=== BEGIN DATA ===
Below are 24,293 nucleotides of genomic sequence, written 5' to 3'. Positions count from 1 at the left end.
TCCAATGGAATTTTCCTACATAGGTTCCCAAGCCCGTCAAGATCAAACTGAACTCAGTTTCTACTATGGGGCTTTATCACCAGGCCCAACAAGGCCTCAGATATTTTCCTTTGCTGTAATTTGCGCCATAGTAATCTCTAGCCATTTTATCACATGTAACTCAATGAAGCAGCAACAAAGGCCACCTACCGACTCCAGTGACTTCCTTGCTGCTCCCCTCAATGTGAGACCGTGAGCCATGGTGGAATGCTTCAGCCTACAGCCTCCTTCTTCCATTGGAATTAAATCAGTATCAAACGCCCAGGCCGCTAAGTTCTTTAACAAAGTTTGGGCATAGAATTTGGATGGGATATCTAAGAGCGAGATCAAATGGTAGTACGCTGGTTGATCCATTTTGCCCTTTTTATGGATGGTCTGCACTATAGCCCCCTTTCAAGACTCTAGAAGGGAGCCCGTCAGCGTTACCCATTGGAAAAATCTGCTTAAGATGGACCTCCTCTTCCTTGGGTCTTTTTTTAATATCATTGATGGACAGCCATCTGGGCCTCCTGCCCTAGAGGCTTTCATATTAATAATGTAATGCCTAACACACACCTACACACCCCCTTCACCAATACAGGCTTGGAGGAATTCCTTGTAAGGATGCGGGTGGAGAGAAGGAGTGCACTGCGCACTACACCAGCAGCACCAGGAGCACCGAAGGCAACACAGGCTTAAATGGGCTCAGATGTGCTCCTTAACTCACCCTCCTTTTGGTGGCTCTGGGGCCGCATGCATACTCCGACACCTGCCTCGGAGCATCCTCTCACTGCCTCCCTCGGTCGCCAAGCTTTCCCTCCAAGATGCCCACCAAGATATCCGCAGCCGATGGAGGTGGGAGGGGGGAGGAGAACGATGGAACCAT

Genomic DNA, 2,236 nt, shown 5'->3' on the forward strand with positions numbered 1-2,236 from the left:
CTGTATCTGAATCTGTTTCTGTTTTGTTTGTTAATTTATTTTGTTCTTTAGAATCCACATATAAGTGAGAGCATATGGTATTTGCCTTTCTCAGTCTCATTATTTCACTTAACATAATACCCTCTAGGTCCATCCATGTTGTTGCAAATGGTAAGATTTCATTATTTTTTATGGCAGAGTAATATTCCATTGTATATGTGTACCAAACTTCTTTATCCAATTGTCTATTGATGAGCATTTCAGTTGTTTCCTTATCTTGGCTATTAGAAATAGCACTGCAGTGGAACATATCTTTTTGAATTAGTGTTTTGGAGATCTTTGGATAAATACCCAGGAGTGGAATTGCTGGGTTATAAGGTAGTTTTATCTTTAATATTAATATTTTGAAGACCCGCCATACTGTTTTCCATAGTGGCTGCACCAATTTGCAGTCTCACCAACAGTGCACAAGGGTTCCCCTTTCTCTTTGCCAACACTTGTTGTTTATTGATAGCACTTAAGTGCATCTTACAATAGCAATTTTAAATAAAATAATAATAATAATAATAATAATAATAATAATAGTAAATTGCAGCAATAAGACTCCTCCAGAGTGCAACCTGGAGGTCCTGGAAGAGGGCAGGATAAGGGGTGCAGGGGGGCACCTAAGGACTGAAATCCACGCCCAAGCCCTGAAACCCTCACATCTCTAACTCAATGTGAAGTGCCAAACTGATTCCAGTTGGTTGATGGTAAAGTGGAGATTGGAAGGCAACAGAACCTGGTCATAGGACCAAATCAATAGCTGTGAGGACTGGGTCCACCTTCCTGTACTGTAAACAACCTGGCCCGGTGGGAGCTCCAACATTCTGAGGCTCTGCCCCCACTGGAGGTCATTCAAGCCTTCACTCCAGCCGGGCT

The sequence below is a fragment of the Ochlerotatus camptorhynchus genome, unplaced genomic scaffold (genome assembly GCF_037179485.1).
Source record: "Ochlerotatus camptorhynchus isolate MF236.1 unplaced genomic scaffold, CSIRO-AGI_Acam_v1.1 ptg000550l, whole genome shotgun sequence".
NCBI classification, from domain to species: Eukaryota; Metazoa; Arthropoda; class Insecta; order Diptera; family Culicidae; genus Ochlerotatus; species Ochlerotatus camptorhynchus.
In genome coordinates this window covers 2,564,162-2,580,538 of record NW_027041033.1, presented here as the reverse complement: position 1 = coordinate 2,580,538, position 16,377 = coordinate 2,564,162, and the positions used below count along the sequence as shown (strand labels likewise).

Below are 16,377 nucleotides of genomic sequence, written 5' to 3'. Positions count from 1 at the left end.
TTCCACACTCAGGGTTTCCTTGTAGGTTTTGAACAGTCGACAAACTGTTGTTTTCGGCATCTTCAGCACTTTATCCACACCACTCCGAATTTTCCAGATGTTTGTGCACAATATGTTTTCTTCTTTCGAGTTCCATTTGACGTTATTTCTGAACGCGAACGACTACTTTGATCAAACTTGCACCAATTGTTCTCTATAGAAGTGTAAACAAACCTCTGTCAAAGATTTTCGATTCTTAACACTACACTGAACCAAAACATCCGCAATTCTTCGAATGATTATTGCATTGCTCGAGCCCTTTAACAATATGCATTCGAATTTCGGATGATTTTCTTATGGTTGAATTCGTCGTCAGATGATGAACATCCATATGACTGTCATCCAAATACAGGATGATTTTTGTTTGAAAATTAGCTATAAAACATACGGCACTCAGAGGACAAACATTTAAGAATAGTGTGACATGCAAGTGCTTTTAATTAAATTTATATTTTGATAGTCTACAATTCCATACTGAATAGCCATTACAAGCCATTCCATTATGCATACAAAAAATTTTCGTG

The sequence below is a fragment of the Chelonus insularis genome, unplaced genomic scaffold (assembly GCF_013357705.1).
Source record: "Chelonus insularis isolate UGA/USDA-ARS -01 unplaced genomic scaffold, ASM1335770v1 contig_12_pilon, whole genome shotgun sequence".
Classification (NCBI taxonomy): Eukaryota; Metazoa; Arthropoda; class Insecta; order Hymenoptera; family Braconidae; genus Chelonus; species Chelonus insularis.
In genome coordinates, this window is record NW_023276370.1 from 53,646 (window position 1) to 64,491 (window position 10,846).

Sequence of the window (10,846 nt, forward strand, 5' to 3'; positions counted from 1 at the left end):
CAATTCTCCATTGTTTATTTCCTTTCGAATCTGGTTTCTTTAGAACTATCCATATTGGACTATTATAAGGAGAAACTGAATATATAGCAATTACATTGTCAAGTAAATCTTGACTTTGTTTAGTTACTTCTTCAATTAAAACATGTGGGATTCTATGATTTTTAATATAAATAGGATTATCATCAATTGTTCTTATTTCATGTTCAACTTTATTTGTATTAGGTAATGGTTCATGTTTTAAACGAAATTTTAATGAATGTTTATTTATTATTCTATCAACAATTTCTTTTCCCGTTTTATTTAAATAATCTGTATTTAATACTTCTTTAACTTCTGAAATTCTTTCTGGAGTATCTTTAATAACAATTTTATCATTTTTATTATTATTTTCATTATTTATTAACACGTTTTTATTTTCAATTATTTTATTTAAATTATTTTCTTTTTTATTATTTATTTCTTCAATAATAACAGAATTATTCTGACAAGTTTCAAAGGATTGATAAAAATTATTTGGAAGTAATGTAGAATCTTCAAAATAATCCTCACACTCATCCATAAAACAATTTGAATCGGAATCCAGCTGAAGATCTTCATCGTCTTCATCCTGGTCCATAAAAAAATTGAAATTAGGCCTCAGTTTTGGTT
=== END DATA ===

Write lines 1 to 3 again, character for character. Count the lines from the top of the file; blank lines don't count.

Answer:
Below are 24,293 nucleotides of genomic sequence, written 5' to 3'. Positions count from 1 at the left end.
TCCAATGGAATTTTCCTACATAGGTTCCCAAGCCCGTCAAGATCAAACTGAACTCAGTTTCTACTATGGGGCTTTATCACCAGGCCCAACAAGGCCTCAGATATTTTCCTTTGCTGTAATTTGCGCCATAGTAATCTCTAGCCATTTTATCACATGTAACTCAATGAAGCAGCAACAAAGGCCACCTACCGACTCCAGTGACTTCCTTGCTGCTCCCCTCAATGTGAGACCGTGAGCCATGGTGGAATGCTTCAGCCTACAGCCTCCTTCTTCCATTGGAATTAAATCAGTATCAAACGCCCAGGCCGCTAAGTTCTTTAACAAAGTTTGGGCATAGAATTTGGATGGGATATCTAAGAGCGAGATCAAATGGTAGTACGCTGGTTGATCCATTTTGCCCTTTTTATGGATGGTCTGCACTATAGCCCCCTTTCAAGACTCTAGAAGGGAGCCCGTCAGCGTTACCCATTGGAAAAATCTGCTTAAGATGGACCTCCTCTTCCTTGGGTCTTTTTTTAATATCATTGATGGACAGCCATCTGGGCCTCCTGCCCTAGAGGCTTTCATATTAATAATGTAATGCCTAACACACACCTACACACCCCCTTCACCAATACAGGCTTGGAGGAATTCCTTGTAAGGATGCGGGTGGAGAGAAGGAGTGCACTGCGCACTACACCAGCAGCACCAGGAGCACCGAAGGCAACACAGGCTTAAATGGGCTCAGATGTGCTCCTTAACTCACCCTCCTTTTGGTGGCTCTGGGGCCGCATGCATACTCCGACACCTGCCTCGGAGCATCCTCTCACTGCCTCCCTCGGTCGCCAAGCTTTCCCTCCAAGATGCCCACCAAGATATCCGCAGCCGATGGAGGTGGGAGGGGGGAGGAGAACGATGGAACCAT

Genomic DNA, 2,236 nt, shown 5'->3' on the forward strand with positions numbered 1-2,236 from the left: